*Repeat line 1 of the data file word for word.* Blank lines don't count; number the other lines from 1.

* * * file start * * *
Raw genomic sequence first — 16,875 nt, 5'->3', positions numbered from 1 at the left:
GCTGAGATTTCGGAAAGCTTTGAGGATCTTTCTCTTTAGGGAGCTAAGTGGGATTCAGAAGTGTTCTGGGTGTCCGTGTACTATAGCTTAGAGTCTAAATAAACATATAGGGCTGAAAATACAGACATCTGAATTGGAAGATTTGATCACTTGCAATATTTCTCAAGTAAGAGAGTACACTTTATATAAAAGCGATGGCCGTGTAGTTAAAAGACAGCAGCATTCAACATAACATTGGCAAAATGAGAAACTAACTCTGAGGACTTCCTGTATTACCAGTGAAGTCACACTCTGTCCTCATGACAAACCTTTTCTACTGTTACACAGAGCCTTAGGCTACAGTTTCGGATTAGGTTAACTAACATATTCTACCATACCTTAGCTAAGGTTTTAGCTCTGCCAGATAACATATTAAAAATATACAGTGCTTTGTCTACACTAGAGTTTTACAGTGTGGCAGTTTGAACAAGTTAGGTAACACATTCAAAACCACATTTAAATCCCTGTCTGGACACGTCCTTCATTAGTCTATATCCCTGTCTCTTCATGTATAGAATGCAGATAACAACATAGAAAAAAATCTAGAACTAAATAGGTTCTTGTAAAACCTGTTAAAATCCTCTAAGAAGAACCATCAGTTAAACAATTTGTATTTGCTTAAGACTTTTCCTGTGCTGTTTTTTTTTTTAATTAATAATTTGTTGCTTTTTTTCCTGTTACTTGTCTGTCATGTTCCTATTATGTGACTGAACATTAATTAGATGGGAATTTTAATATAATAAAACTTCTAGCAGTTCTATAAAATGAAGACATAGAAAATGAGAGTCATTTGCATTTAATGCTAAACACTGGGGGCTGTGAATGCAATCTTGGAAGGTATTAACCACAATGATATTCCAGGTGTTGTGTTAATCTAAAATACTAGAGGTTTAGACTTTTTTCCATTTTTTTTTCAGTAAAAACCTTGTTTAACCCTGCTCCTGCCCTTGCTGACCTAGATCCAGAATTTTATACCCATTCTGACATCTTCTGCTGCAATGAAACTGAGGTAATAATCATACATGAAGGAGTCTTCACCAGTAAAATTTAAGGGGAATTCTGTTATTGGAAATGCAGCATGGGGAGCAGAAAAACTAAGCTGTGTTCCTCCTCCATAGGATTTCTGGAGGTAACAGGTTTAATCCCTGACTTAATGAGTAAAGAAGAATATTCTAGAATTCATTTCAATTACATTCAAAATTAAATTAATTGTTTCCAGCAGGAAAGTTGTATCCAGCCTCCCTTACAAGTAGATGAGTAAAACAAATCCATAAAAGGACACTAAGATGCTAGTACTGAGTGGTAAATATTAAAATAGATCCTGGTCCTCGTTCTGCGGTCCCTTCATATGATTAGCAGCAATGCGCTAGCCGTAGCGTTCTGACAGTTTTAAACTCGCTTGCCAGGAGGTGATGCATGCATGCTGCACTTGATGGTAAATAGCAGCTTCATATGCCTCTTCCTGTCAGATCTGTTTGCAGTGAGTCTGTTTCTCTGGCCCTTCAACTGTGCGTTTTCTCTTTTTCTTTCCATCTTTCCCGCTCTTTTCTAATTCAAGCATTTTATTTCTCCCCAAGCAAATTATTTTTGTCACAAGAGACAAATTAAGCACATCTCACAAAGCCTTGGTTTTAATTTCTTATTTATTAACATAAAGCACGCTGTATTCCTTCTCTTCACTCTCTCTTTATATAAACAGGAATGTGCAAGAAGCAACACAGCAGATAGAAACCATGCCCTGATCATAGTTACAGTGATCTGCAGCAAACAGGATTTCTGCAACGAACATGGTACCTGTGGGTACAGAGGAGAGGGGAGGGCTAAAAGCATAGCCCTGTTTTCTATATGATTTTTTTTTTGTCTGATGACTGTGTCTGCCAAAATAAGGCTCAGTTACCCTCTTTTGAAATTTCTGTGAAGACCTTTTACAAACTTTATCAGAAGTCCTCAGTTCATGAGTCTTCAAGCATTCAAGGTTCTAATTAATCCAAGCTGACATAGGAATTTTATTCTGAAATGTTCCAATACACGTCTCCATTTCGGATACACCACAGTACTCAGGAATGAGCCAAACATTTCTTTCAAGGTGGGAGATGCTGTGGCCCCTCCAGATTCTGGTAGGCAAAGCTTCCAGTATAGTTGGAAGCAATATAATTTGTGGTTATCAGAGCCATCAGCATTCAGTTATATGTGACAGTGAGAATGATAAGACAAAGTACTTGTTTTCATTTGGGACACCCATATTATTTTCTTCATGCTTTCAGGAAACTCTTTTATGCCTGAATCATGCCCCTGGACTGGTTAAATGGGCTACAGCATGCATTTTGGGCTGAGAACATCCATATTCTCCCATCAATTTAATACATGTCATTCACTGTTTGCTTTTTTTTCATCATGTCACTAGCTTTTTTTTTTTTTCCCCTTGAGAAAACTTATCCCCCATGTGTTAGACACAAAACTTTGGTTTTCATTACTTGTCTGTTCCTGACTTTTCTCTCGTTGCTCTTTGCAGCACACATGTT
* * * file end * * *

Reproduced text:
Raw genomic sequence first — 16,875 nt, 5'->3', positions numbered from 1 at the left: